“There is a big problem as many of the goods that enter the Gaza Strip are unfit for human use and are unhealthy,” he said.
“Therefore, the health ministry issued the warning statement to raise public awareness that people should examine the goods before eating them or sharing them with their families.” (Reporting by Reuters Cairo bureau, Nidal Al-Mughrabi and Emma Farge Writing by Aidan Lewis Editing by Peter Graff)


Macron to host Arab foreign ministers for Gaza talks

Macron to host Arab foreign ministers for Gaza talks
Updated 24 May 2024
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Macron to host Arab foreign ministers for Gaza talks

Macron to host Arab foreign ministers for Gaza talks
PARIS: French President Emmanuel Macron will on Friday host the foreign ministers of four key Arab states for talks on the war in Gaza between Israel and Palestinian militant group Hamas, his office said.
Joined by his own top diplomat Stephane Sejourne, Macron will discuss the situation with Qatar’s Mohammed bin Abdulrahman Al-Thani, Egypt’s Sameh Shoukry, Ayman Safadi of Jordan and Saudi Foreign Minister Faisal bin Farhan Al-Saud, the Elysee said.

Tens of thousands flee as paramilitaries attack Sudan’s Al-Fashir, activists say

Tens of thousands flee as paramilitaries attack Sudan’s Al-Fashir, activists say
Updated 24 May 2024
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Tens of thousands flee as paramilitaries attack Sudan’s Al-Fashir, activists say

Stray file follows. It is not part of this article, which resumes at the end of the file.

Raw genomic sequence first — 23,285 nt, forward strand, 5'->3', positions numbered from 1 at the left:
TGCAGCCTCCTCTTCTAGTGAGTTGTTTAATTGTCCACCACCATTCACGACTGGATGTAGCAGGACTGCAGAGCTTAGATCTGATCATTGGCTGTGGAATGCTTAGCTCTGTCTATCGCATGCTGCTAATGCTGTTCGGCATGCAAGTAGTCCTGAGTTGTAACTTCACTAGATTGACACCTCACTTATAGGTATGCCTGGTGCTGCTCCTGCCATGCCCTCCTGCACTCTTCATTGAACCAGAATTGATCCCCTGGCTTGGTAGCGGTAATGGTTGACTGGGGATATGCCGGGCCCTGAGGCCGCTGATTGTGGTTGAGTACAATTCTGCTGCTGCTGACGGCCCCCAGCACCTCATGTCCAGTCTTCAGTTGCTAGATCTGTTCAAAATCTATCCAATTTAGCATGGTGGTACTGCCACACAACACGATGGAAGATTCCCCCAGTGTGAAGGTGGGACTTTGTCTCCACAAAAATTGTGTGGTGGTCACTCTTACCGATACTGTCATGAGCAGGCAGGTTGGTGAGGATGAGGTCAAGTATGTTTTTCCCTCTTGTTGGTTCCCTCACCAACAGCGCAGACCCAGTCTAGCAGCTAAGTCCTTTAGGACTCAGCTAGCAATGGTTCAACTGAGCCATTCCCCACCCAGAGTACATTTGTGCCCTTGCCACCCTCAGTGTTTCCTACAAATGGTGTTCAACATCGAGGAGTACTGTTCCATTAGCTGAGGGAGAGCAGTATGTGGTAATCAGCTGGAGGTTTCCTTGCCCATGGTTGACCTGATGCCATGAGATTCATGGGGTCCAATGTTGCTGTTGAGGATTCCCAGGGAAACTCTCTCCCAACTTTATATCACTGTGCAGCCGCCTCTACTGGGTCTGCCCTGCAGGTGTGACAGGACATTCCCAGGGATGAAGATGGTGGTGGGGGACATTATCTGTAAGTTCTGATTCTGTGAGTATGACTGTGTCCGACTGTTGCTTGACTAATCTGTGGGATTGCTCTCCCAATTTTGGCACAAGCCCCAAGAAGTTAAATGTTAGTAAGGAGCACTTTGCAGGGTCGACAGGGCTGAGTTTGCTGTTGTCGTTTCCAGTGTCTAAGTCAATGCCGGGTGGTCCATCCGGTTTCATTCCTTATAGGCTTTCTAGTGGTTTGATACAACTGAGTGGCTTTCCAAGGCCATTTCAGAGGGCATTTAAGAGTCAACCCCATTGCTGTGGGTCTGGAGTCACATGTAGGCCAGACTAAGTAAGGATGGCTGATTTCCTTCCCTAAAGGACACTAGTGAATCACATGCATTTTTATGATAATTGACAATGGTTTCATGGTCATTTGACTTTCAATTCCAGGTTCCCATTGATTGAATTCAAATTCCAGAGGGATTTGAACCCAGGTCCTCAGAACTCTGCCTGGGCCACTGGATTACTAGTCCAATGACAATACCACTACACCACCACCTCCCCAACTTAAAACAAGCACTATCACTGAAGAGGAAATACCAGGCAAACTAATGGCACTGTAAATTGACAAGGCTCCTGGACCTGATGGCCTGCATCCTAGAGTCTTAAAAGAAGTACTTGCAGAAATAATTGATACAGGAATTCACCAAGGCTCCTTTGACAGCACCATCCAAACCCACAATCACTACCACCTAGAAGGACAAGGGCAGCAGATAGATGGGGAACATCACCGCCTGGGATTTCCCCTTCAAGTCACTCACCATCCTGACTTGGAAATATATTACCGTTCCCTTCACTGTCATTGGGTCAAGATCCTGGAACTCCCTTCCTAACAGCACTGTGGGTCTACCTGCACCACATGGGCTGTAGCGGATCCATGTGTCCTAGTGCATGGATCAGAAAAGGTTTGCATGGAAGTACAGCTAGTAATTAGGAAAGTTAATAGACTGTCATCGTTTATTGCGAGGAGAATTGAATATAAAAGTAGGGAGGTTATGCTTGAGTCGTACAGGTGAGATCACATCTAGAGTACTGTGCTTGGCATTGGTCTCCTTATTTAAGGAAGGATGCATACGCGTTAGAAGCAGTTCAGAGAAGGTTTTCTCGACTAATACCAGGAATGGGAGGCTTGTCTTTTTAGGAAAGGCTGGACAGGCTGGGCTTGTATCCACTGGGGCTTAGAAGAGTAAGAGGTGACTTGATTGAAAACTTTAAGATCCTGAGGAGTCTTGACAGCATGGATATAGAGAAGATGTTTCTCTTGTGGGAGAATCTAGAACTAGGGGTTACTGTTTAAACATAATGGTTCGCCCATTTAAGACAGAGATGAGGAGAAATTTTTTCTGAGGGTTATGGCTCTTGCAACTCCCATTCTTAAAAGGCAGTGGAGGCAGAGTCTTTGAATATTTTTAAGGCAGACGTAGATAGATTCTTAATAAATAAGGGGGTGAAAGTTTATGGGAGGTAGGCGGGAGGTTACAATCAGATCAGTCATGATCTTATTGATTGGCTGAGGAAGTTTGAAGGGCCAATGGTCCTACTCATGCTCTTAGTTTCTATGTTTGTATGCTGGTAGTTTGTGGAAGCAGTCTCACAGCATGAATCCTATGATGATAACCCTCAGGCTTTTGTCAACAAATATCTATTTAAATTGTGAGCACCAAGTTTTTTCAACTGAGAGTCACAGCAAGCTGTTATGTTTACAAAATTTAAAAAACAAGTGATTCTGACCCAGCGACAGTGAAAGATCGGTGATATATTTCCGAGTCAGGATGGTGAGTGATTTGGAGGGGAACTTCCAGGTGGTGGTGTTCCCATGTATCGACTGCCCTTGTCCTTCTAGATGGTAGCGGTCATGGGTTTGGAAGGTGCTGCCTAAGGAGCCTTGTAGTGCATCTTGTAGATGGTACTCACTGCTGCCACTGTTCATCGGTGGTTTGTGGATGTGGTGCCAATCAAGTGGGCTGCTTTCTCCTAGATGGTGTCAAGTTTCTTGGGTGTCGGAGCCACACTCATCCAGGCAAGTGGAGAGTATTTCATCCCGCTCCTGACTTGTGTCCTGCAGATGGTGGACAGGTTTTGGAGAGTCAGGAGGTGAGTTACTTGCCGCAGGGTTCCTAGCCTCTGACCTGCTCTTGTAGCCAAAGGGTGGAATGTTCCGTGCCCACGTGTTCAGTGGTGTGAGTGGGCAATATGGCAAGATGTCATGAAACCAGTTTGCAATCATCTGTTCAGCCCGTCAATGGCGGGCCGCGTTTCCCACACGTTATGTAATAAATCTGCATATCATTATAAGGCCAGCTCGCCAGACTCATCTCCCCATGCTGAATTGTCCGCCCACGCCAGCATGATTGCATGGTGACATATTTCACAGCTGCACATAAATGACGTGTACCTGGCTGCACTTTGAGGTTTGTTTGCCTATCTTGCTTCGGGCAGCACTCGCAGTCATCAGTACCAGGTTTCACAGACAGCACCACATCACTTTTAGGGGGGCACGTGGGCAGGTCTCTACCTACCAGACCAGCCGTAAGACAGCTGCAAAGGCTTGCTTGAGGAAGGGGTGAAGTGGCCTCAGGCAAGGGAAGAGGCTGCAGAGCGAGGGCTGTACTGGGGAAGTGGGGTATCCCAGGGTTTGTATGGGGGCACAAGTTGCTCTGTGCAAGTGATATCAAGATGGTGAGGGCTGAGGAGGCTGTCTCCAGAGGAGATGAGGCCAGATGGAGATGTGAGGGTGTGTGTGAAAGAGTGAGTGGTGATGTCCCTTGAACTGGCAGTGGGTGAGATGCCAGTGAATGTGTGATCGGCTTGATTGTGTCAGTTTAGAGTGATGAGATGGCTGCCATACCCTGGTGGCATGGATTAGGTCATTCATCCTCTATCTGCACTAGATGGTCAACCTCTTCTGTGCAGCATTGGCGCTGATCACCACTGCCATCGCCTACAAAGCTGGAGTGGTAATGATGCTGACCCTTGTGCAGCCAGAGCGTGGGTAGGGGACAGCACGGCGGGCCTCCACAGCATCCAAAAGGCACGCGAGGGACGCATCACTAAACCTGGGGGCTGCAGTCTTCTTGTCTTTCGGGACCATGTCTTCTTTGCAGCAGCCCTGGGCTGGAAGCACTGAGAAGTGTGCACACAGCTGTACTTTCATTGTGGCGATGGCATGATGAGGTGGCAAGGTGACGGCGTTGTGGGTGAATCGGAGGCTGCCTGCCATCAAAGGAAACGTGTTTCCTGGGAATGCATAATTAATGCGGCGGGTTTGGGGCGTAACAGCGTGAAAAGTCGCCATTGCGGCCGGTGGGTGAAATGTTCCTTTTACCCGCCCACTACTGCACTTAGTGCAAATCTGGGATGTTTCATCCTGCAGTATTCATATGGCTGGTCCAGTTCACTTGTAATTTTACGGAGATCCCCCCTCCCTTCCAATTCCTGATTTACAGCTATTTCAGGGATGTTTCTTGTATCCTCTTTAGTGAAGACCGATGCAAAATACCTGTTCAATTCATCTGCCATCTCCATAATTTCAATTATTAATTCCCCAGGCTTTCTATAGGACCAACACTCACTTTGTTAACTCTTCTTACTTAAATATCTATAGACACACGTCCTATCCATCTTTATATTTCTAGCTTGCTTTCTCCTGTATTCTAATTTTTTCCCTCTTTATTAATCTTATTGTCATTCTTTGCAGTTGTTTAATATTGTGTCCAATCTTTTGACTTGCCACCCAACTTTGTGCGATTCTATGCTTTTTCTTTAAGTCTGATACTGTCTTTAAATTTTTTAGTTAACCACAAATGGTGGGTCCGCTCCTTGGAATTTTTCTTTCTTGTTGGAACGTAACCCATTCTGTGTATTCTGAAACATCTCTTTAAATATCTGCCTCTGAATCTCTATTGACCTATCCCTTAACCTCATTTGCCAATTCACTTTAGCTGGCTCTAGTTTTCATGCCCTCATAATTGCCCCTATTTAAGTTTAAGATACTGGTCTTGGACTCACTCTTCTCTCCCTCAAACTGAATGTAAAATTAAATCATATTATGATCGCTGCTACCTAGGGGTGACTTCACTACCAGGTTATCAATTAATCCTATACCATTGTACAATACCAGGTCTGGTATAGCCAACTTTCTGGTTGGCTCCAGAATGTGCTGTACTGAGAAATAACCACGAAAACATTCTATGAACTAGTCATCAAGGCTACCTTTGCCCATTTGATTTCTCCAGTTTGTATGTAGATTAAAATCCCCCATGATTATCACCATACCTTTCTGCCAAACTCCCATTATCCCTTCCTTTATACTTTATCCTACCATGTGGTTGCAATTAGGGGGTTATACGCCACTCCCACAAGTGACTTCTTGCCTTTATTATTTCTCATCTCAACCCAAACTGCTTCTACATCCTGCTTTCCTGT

Tens of thousands flee as paramilitaries attack Sudan’s Al-Fashir, activists say
  • RSF troops attacked and looted the vast Abu Shouk camp, killing an unknown number of people and wounding at least 13
  • The army and RSF have blamed each other for the violence

CAIRO: Tens of thousands of people fled their homes in a camp in the Sudanese city of Al-Fashir, activists said, after a raid by Rapid Support Forces paramilitary forces who are fighting to seize the last army stronghold in the western Darfur region.
RSF troops attacked and looted the vast Abu Shouk camp on Wednesday, killing an unknown number of people and wounding at least 13, locals said, more than a year into Sudan’s war.
Around 60 percent of the more than 100,000 inhabitant fled on Thursday, according to the Coordinating Committee for Refugees and Displaced People, which oversees camps in the region. Fighting continued in other parts of Al-Fashir on Friday, locals said.
The RSF and its allies swept through four other Darfur state capitals last year, and were blamed for a campaign of ethnically driven killings against non-Arab groups and other abuses in West Darfur — accusations they have dismissed.
There was no immediate comment from the RSF or the army on the latest clashes in Al-Fashir, a historic center of power. Both have blamed each other for the violence.
The UN special adviser on the prevention of genocide said this week there was a risk of genocide, and allegations that it was already taking place.
Civilians in Al-Fashir and other parts of Darfur were being targeted on the basis of their identity and skin color, Alice Wairimu Nderitu told the UN Security Council on Tuesday.
Abu Shouk is home to survivors of the violence in Darfur two decades ago, where janjaweed militias, the precursors to the RSF, fought alongside the Sudanese army and were accused of genocide.
About half a million more people moved into Al-Fashir during the ongoing war that broke out between the army and the RSF in the capital Khartoum in April 2023, as long-simmering tensions over integrating the two forces came to a head.